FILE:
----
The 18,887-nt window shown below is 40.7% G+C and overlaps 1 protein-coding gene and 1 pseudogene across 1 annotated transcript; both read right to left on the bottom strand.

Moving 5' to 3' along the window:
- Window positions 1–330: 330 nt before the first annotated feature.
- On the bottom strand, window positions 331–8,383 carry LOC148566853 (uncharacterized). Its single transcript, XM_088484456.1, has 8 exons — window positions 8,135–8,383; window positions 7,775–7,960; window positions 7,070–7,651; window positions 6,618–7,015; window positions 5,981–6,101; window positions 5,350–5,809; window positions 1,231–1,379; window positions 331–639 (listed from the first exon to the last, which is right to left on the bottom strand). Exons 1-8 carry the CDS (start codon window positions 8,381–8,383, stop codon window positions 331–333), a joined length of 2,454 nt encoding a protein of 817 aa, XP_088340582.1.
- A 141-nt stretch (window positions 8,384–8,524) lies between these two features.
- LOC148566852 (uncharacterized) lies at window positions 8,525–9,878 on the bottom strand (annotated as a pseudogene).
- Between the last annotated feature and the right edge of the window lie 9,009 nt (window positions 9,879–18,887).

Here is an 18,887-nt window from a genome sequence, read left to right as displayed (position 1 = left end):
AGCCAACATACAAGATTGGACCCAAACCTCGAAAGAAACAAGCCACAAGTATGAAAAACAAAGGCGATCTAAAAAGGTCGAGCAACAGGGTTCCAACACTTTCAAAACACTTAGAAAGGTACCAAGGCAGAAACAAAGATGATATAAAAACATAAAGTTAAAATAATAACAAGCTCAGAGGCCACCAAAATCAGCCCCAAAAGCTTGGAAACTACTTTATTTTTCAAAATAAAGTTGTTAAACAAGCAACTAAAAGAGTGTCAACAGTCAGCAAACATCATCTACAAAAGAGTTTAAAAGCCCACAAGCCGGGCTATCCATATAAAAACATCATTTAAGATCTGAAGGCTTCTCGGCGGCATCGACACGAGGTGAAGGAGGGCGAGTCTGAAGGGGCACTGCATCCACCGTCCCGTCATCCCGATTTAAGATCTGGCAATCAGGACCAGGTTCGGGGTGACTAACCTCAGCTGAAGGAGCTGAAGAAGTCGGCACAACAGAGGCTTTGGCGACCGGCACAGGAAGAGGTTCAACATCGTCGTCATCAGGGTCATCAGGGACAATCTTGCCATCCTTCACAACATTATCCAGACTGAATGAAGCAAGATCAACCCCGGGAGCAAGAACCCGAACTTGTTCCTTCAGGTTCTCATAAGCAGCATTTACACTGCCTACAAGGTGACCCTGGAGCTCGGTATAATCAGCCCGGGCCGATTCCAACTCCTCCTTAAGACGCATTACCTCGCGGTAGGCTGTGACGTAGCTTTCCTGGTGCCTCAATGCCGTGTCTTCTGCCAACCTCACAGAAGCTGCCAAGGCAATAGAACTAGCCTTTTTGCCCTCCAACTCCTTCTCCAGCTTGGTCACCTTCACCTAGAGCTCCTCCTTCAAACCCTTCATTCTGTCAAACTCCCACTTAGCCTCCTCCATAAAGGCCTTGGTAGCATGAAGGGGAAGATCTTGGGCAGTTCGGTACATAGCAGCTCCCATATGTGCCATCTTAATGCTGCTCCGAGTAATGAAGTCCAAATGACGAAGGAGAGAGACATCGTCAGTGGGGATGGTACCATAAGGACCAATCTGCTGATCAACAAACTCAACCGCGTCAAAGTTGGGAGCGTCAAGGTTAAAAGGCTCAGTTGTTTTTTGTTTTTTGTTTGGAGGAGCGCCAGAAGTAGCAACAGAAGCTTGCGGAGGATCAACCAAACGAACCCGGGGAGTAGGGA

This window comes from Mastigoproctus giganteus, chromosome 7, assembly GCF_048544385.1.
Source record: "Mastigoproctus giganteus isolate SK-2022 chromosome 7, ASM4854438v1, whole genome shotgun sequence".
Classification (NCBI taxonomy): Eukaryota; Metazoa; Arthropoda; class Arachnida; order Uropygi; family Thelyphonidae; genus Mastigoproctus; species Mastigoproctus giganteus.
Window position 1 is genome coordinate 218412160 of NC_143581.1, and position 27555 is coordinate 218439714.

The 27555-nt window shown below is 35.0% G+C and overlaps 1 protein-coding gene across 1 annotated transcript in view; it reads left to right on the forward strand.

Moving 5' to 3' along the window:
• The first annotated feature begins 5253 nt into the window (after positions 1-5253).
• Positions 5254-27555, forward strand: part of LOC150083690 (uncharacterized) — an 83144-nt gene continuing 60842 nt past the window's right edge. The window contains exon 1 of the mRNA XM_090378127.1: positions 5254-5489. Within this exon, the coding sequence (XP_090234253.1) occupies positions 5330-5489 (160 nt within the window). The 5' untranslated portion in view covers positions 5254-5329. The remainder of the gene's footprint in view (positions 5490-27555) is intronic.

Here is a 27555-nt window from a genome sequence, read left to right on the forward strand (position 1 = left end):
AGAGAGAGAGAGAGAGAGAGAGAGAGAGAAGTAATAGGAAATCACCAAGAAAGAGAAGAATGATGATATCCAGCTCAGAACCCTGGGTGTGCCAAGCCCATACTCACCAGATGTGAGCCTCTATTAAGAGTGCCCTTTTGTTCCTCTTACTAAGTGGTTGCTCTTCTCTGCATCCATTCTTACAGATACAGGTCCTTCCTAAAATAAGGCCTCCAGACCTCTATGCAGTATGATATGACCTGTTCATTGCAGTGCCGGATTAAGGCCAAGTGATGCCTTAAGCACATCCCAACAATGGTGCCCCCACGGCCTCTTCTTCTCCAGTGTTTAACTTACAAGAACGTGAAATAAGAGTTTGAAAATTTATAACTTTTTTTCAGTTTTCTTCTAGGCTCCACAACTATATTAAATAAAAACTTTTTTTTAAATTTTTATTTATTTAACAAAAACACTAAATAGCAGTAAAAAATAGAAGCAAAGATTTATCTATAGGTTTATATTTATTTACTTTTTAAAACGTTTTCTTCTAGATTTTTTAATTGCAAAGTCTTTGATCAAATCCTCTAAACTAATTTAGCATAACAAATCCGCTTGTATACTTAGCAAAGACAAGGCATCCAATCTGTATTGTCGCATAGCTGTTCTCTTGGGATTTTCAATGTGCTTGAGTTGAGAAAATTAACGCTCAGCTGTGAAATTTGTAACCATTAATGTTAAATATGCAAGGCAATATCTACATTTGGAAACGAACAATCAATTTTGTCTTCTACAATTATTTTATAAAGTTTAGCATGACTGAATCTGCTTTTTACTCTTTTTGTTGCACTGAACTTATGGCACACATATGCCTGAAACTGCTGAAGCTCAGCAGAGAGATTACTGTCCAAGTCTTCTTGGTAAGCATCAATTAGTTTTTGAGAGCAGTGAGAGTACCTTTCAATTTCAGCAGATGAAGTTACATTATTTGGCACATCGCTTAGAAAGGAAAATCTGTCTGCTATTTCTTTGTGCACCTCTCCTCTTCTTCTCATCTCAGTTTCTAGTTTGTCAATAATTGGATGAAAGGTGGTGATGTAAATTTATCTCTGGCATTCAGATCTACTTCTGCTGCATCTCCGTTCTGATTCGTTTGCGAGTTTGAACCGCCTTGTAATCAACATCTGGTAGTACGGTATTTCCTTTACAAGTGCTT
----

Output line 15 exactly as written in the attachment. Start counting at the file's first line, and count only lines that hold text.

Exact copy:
Moving 5' to 3' along the window: